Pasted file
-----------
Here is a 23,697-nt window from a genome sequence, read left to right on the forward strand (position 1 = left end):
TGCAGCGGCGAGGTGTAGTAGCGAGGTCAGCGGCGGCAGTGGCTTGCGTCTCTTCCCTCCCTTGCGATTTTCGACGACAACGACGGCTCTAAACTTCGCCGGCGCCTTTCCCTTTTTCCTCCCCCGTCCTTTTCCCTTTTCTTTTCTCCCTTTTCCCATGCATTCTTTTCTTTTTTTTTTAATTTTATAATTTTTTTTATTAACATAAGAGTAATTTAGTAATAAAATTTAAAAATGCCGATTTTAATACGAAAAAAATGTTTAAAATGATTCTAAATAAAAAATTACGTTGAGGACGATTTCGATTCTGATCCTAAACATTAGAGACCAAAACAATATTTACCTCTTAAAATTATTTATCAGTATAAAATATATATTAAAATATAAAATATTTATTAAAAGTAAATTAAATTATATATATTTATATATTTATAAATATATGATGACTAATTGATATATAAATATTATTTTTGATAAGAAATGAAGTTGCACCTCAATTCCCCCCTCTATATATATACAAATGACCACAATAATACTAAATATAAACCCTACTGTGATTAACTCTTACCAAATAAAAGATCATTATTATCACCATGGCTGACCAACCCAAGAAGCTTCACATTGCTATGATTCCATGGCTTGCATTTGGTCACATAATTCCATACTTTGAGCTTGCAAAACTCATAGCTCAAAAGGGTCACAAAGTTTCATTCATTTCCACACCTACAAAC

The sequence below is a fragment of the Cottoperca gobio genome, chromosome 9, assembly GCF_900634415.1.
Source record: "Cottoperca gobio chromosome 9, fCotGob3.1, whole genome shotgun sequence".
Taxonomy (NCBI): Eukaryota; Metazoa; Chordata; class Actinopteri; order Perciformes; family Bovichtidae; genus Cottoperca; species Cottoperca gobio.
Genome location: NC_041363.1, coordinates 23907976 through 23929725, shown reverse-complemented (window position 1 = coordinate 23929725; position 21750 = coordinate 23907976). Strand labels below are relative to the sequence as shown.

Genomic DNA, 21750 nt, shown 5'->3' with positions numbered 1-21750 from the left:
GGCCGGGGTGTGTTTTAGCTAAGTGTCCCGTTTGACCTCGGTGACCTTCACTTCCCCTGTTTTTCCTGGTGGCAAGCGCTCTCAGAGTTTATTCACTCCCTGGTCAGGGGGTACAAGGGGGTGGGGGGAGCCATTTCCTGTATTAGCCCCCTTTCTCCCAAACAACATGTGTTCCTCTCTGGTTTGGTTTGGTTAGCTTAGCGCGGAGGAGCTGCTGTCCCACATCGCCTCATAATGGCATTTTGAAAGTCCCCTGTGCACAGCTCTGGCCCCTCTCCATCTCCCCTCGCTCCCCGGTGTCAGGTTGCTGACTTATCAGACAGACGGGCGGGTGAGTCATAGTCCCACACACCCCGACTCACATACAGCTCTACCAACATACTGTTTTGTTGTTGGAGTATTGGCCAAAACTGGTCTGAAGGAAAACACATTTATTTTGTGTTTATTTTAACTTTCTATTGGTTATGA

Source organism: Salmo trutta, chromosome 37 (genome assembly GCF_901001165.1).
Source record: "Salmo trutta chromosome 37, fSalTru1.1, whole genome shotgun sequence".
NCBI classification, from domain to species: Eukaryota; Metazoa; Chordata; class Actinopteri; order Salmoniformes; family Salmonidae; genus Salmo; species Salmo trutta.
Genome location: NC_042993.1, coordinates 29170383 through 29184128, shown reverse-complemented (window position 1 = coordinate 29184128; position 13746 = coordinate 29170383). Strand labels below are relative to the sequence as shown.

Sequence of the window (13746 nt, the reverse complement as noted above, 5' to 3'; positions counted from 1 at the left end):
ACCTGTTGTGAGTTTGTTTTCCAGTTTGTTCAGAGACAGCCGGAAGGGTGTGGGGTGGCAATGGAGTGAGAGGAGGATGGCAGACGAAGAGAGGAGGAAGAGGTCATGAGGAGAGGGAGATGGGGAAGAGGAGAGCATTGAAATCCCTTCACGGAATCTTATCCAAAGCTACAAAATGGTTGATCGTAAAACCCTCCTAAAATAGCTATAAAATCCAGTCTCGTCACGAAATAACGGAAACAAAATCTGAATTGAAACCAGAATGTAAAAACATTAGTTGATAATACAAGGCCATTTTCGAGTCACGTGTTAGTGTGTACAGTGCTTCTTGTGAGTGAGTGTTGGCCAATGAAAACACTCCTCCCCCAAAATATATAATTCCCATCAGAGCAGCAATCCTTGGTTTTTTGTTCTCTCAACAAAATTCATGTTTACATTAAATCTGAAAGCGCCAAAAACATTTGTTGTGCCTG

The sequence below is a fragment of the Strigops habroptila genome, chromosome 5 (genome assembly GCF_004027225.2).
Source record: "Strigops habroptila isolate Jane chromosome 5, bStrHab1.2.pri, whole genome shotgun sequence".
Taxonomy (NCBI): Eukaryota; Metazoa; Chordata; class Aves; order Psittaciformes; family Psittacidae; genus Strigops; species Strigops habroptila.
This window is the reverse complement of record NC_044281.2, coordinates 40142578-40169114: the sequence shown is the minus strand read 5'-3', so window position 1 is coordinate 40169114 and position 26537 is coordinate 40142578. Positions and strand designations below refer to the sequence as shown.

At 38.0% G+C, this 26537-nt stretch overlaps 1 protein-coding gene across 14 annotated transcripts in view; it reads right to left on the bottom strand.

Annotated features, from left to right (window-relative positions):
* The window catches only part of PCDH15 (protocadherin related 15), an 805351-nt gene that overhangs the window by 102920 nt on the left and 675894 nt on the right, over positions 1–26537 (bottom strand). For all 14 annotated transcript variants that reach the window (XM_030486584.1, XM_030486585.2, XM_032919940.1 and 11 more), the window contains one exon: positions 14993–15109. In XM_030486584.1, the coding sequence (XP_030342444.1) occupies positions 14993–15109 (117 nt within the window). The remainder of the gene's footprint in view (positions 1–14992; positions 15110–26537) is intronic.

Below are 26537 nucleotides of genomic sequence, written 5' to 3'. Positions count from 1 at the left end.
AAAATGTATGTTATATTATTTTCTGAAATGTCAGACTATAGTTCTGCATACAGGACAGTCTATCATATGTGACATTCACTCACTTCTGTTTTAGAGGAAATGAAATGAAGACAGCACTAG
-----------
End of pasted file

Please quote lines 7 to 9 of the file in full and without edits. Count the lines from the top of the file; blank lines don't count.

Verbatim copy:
Genomic DNA, 21750 nt, shown 5'->3' with positions numbered 1-21750 from the left:
GGCCGGGGTGTGTTTTAGCTAAGTGTCCCGTTTGACCTCGGTGACCTTCACTTCCCCTGTTTTTCCTGGTGGCAAGCGCTCTCAGAGTTTATTCACTCCCTGGTCAGGGGGTACAAGGGGGTGGGGGGAGCCATTTCCTGTATTAGCCCCCTTTCTCCCAAACAACATGTGTTCCTCTCTGGTTTGGTTTGGTTAGCTTAGCGCGGAGGAGCTGCTGTCCCACATCGCCTCATAATGGCATTTTGAAAGTCCCCTGTGCACAGCTCTGGCCCCTCTCCATCTCCCCTCGCTCCCCGGTGTCAGGTTGCTGACTTATCAGACAGACGGGCGGGTGAGTCATAGTCCCACACACCCCGACTCACATACAGCTCTACCAACATACTGTTTTGTTGTTGGAGTATTGGCCAAAACTGGTCTGAAGGAAAACACATTTATTTTGTGTTTATTTTAACTTTCTATTGGTTATGA

Source organism: Salmo trutta, chromosome 37 (genome assembly GCF_901001165.1).